Home SEE WELL The Capabilities of Telehealth in Eyecare

The Capabilities of Telehealth in Eyecare

by Courtney Dryer
eyecare telehealth

Telehealth in eyecare is also known as teleophthalmology or teleoptometry, which uses telecommunications technology to provide remote eye care services.

This approach has gained popularity in situations where in-person visits may be difficult, such as during a pandemic or for patients in remote areas without access to a doctor. But what exactly are the capabilities of telehealth? Would a telehealth exam be beneficial to you? Who is and who is not a good candidate?

Activities performed in telehealth exams

Remote consultations

Eye doctors can conduct virtual consultations through a video conferencing system. They will discuss your symptoms, vision concerns, and general eye health. Some systems even include a tool that allows the doctor to perform a refraction to assess the patient’s need for glasses or contact lenses.

Monitoring and follow-up

Telehealth allows doctors to remotely monitor and manage chronic eye conditions like diabetic retinopathy or glaucoma. Patients may still need to go onsite to have specific imaging performed. Most glaucoma patients will need in-person visits to monitor their eye pressures and for follow-up testing.

Screening and triage

While some types of telehealth exams can be used as an initial screening to detect eye disease earlier, some conditions are still best observed with an annual exam. Conditions like diabetic retinopathy can be observed on photos, but the best way to look at the back of the eye for diabetic changes is still an in-person exam.

Education and counseling

While uncommon, telehealth systems can be used to educate patients about eye health, preventive measures, and the use of vision aids for patients with low vision.

Retinal imaging

In the future, it is possible for portable devices that take retinal photos to be sent home with patients and the results could be transmitted to eye care professionals for analysis. Currently, patients must go to a clinic or hospital for images.

Prescription renewals

For routine prescription renewals, for glasses or contact lenses, telehealth can facilitate the process.

See if you qualify for a free online vision test from EZContacts.

What are the advantages of a telehealth exam?

Telehealth in eyecare provides patients with the convenience of accessing eye care services in areas that may be short on doctors. Sometimes the hours are more convenient such as late appointments during the week or on weekends. Depending upon the type of telehealth exam, telehealth could potentially reduce costs associated with travel, and time off work for both patients and healthcare providers. This could make eye care more affordable and accessible to more patients.

What are the disadvantages of a telehealth exam?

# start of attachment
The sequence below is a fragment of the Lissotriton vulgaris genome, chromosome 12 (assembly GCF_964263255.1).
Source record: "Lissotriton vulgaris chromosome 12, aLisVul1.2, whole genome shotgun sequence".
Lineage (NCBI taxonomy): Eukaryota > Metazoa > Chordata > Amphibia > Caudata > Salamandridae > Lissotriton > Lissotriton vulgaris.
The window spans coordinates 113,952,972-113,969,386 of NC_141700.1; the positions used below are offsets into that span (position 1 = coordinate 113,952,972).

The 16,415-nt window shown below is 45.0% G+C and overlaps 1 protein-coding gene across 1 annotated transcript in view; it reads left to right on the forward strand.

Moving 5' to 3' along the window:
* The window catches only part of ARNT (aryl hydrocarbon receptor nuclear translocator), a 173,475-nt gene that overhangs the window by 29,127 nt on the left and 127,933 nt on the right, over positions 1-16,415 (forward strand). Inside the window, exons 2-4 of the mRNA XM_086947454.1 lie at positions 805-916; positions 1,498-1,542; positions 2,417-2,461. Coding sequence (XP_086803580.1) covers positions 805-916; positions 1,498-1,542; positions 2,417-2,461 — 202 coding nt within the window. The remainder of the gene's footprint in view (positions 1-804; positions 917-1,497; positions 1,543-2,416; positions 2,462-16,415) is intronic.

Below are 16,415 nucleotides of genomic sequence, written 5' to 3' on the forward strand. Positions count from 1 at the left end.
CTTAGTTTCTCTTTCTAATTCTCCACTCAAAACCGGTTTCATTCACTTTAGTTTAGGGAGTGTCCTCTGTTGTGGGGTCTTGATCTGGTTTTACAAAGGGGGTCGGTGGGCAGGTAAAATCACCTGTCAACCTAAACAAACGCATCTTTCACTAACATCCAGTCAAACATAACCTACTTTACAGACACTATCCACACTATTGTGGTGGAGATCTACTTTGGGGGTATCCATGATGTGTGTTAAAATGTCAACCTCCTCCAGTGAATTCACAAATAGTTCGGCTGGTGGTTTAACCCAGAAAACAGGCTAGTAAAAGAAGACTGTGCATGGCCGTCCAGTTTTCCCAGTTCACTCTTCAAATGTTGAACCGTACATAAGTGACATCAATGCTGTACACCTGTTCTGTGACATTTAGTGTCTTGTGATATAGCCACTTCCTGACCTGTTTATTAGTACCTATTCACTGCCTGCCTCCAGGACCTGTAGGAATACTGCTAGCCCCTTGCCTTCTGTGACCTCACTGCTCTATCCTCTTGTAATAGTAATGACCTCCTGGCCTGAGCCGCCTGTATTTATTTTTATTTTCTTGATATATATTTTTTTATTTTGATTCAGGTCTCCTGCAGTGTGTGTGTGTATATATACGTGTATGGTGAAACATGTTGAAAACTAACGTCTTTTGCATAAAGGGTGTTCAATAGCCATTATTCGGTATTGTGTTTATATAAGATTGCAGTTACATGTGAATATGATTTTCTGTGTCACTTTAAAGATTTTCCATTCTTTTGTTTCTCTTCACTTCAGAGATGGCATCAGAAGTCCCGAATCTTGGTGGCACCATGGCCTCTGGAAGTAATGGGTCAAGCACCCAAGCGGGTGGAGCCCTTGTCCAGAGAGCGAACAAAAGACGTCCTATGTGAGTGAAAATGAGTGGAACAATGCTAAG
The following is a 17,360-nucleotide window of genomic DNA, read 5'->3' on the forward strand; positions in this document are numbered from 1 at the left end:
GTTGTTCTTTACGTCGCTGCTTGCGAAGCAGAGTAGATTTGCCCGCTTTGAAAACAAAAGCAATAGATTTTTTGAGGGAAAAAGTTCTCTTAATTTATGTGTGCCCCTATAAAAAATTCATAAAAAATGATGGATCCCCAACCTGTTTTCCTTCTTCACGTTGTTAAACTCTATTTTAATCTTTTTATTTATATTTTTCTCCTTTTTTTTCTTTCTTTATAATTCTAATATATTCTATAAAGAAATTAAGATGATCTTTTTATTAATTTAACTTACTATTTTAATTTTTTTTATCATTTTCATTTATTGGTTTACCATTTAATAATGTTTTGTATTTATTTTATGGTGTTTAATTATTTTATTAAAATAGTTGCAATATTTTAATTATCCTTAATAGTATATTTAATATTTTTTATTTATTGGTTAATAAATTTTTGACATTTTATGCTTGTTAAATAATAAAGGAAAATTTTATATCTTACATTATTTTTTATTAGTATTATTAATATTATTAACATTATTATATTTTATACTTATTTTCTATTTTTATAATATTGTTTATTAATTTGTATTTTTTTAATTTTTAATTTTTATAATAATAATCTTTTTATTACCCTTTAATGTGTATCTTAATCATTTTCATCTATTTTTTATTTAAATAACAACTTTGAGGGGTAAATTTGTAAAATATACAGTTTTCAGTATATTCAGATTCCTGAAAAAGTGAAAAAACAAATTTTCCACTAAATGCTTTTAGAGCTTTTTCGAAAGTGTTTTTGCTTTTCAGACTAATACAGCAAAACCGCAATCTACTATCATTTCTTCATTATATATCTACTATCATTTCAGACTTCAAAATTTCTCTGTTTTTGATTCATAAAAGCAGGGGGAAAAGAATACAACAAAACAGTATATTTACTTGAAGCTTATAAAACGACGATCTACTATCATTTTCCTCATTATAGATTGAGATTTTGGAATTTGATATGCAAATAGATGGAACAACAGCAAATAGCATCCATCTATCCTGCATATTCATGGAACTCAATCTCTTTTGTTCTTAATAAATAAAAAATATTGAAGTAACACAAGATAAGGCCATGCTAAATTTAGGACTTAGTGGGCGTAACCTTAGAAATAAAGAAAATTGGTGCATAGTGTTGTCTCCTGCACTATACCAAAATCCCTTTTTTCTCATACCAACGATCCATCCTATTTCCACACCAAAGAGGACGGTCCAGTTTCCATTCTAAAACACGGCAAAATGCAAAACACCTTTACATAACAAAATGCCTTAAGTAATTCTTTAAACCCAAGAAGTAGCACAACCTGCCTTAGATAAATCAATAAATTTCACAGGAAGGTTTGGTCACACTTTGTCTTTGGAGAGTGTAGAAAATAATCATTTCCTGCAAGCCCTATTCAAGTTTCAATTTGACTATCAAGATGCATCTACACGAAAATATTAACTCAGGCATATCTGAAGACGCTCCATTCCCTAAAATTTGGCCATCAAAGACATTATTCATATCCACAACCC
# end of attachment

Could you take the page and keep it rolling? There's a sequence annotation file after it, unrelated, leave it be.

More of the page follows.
Telehealth exams in eyecare have limitations. Some eye conditions may still require an in-person evaluation and diagnostic testing which cannot be performed through a virtual consultation. Telehealth exams require a speedy internet connection and for all the equipment to work properly, otherwise the doctor is unable to communicate with the patient and view the video and images. 

In addition, security measures must be in place to protect patient privacy and data security since health information is being transmitted digitally.

What types of medical conditions cannot be adequately assessed by telehealth?

Some eye conditions require advanced diagnostic tools not available in a telehealth setting. Conditions like glaucoma or some retinal disease may be challenging to diagnose accurately without an in-person evaluation and specialized testing equipment.

Though patients often use telehealth consultation for eye problems like pink eye or swollen lids, it is very difficult to evaluate the front of the eye without the doctor being able to see the different parts of the eye in person. Often, an antibiotic is prescribed which will only result in improvement if the pink eye is bacterial. All other types of pink eye will not improve.

Important questions for patients to ask when scheduling a telehealth exam

Patients should ask if the doctor will be able to look at both the front and the back of the eye. If they need a new prescription, the exam must include a refraction, which is the test that determines one’s prescription. A telehealth exam does not include a dilated eye exam.

Who is not an ideal for a telehealth exam?

  • Anyone who is having any difficulties with their contact lenses
    Contact lenses are best evaluated and fit in person. The technology used in a telehealth exam does not have the same capabilities as a doctor looking at the eye under a microscope.
  • Anyone with a history of red eyes, dry eyes, or sandy, gritty eyes
    The front part of the eye is best evaluated in person. Telehealth exams include pictures and video of the eye, but evaluation is best underneath a microscope.
  • An over-40 contact lens wearer who is now having difficulty with reading
    Though these patients may be able to book a telehealth exam, if you would like your contacts modified to improve your near vision, an in-person exam is best.
  • Anyone with a history of double vision and/or prism in their glasses
    These changes indicate that you should have your eyes dilated ASAP.
  • Those who are being watched for changes in their cataracts or have been told they have cataracts
    A dilated exam is necessary for the evaluation of cataracts.

It’s important to recognize that while telehealth in eyecare has its limitations, it can still be a valuable tool for certain aspects of eye health including initial consultations, follow-up appointments, and management of certain conditions. The capabilities of telehealth in eyecare depends on the specific needs of the patient and the nature of the eye condition being addressed.

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